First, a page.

BMW Asia’s involvement with STPI was a natural culmination of efforts and shared vision to nurture the next generation of artists who have the potential to add vibrancy to the arts scene here. At STPI, each artist spent two weeks working alongside STPI’s workshop team exploring new ideas and print techniques to create fresh, innovative and cutting-edge works for this exhibition.
The managing director of BMW Asia, Mr Johannes Seibert, said the company has always been an avid supporter of the arts. “We are pleased to see that the artists we have supported from the last Series are doing well. We strongly believe that talent should be supported and nurtured, which is why we are once again supporting the second series and specifically focusing on local Singaporean talents. We hope this initiative has provided inspiration and opportunity for the young local artists as they develop their careers”.
BMW YAAS II features Singaporean artists David Chan, Donna Ong, and :phunk studio. The artists were invited to spend two weeks at STPI to search new ideas and print techniques in order to create daring, inventive, and cutting edge works. They were challenged to discover an unfamiliar technique using the resources at STPI. Working closely with STPI’s workshop team, each artist was given the complete artistic freedom to study a specific print medium in order to increase their own personal creative boundaries and produce works unable to have been completed alone.
David Chan’s theme of “Hybrid Society” extended to STPI’s studio where he created specially flocked screen prints for his fine drawings of baby hybrid hummingbirds and flowers. For this particular series, Chan focused on the anticipation felt by expecting parents and providers who await the birth of their hybrid hummingbird baby. The hybrid baby is symbolic of innocent newborns that are eager to greet the world and feed on the nectars of life. The flower is a metaphor for a parent’s need to care for and provide for their unborn child. In the center of each flower is candy, representative of the sweet nectar located within a flower. The candy appeals to the baby even more, with its bright colours and border of luminescent glow-in-the-dark ink. As the hummingbird babies mature, they are each greeted by a flower as they are birthed into the world. Chan’s art is an extension of himself and of his beliefs, combining wit with sensibility. His art is meant to inform, it demands reaction, reflection, and self-criticism, and serves a purpose other than aesthetics and decoration.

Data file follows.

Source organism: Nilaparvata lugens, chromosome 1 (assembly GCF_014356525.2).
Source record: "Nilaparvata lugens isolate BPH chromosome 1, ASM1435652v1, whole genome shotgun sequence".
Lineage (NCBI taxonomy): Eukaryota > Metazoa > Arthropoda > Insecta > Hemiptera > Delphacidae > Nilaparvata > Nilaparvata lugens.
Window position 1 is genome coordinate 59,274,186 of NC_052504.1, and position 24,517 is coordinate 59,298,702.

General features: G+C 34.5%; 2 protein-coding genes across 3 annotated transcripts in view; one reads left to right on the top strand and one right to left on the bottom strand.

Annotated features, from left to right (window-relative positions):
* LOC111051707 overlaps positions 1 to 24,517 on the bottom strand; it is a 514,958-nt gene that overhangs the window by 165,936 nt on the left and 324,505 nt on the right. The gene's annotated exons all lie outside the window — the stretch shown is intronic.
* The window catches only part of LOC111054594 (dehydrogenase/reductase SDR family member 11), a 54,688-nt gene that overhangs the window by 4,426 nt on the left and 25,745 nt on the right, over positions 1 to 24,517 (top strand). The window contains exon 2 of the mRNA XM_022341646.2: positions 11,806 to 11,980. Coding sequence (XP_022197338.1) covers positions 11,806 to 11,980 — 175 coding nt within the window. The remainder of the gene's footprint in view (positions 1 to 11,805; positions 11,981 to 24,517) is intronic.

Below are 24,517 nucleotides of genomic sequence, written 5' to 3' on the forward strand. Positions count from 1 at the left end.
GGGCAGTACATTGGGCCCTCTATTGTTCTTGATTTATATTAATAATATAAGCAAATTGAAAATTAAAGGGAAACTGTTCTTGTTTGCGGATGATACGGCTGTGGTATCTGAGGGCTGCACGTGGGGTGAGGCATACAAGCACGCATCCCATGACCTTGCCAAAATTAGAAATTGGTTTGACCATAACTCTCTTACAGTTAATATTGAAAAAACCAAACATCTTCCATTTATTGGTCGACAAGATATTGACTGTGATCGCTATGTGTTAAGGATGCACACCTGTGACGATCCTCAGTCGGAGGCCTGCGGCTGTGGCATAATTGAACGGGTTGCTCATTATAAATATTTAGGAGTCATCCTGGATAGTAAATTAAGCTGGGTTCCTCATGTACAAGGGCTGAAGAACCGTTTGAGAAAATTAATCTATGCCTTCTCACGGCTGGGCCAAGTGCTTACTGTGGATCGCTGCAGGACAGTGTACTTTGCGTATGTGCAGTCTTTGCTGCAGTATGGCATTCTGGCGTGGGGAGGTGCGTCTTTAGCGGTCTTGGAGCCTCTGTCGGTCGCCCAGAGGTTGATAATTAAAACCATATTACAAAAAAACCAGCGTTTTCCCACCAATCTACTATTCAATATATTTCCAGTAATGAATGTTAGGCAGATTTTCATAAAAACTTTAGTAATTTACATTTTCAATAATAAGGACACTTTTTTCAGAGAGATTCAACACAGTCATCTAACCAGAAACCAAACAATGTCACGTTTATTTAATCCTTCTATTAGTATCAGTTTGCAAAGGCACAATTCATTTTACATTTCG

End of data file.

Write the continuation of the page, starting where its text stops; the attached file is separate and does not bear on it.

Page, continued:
As an installation artist, Ong pushed two dimensional prints into three dimensional multiples at STPI. Made out of Japanese paper and acrylic, her new body of works is a diorama of a mysterious underworld of caves and quarries, symbolising a hidden realm of secret desires. Ong’s works are based on dreams and fascinations that evoke curiosity and stir the senses. She fashions objects and contraptions which bewilder yet intrigue. Her pieces delve deep into the imagination of fantasy and the sublime.
:phunk studio is a homegrown name that consists of a quartet of artists, Alvin Tan, Melvin Chee, Jackson Tan, and William Chan. Influenced by both the east and the west, :phunk studio visualised a robotic theme park fusing Hong Kong pulp fiction, Japanese manga, and Western pop culture into a series of complex silk screened prints that are brightly coloured and strangely hypnotic. The robots are full of character and spunk, inspired by a song by the French electronic duo, Daft Punk. :phunk studio is known for their graphics that challenge the definition of “art” and the way art is presented. Their works are a response to today’s pop culture and the trends that are constantly changing with the world. :phunk studio’s role, as artists is to innovate, inspire, inform the public regardless of the type of media chosen. Their art is meant to communicate messages effectively to society, messages that come from :phunk studio’s observations of history and happenings of the world around them.